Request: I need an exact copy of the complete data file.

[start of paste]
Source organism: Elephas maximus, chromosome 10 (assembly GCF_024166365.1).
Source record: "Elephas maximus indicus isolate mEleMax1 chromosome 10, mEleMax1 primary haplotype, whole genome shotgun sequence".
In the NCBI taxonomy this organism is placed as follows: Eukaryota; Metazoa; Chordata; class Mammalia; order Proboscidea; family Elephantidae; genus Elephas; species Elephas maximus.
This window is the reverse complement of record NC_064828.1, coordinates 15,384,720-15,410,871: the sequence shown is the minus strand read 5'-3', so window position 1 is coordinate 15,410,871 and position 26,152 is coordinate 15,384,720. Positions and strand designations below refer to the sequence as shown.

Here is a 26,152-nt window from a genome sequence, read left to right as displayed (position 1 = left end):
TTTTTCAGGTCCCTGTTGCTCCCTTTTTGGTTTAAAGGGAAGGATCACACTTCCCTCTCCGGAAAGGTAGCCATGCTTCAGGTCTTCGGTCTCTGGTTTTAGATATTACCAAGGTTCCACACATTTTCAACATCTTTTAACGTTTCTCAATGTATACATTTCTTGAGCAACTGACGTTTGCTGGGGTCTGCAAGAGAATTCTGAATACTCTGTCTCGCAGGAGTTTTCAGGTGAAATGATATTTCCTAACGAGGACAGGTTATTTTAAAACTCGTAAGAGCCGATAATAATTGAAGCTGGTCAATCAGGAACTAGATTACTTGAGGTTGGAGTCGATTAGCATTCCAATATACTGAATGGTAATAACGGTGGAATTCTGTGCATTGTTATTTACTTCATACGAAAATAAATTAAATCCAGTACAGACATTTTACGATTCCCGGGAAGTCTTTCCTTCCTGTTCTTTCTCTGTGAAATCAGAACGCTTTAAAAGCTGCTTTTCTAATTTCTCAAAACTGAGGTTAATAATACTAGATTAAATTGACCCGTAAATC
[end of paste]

Source organism: Elephas maximus, chromosome 10 (assembly GCF_024166365.1).
Source record: "Elephas maximus indicus isolate mEleMax1 chromosome 10, mEleMax1 primary haplotype, whole genome shotgun sequence".
In the NCBI taxonomy this organism is placed as follows: Eukaryota; Metazoa; Chordata; class Mammalia; order Proboscidea; family Elephantidae; genus Elephas; species Elephas maximus.
This window is the reverse complement of record NC_064828.1, coordinates 15,384,720-15,410,871: the sequence shown is the minus strand read 5'-3', so window position 1 is coordinate 15,410,871 and position 26,152 is coordinate 15,384,720. Positions and strand designations below refer to the sequence as shown.

Here is a 26,152-nt window from a genome sequence, read left to right as displayed (position 1 = left end):
TTTTTCAGGTCCCTGTTGCTCCCTTTTTGGTTTAAAGGGAAGGATCACACTTCCCTCTCCGGAAAGGTAGCCATGCTTCAGGTCTTCGGTCTCTGGTTTTAGATATTACCAAGGTTCCACACATTTTCAACATCTTTTAACGTTTCTCAATGTATACATTTCTTGAGCAACTGACGTTTGCTGGGGTCTGCAAGAGAATTCTGAATACTCTGTCTCGCAGGAGTTTTCAGGTGAAATGATATTTCCTAACGAGGACAGGTTATTTTAAAACTCGTAAGAGCCGATAATAATTGAAGCTGGTCAATCAGGAACTAGATTACTTGAGGTTGGAGTCGATTAGCATTCCAATATACTGAATGGTAATAACGGTGGAATTCTGTGCATTGTTATTTACTTCATACGAAAATAAATTAAATCCAGTACAGACATTTTACGATTCCCGGGAAGTCTTTCCTTCCTGTTCTTTCTCTGTGAAATCAGAACGCTTTAAAAGCTGCTTTTCTAATTTCTCAAAACTGAGGTTAATAATACTAGATTAAATTGACCCGTAAATC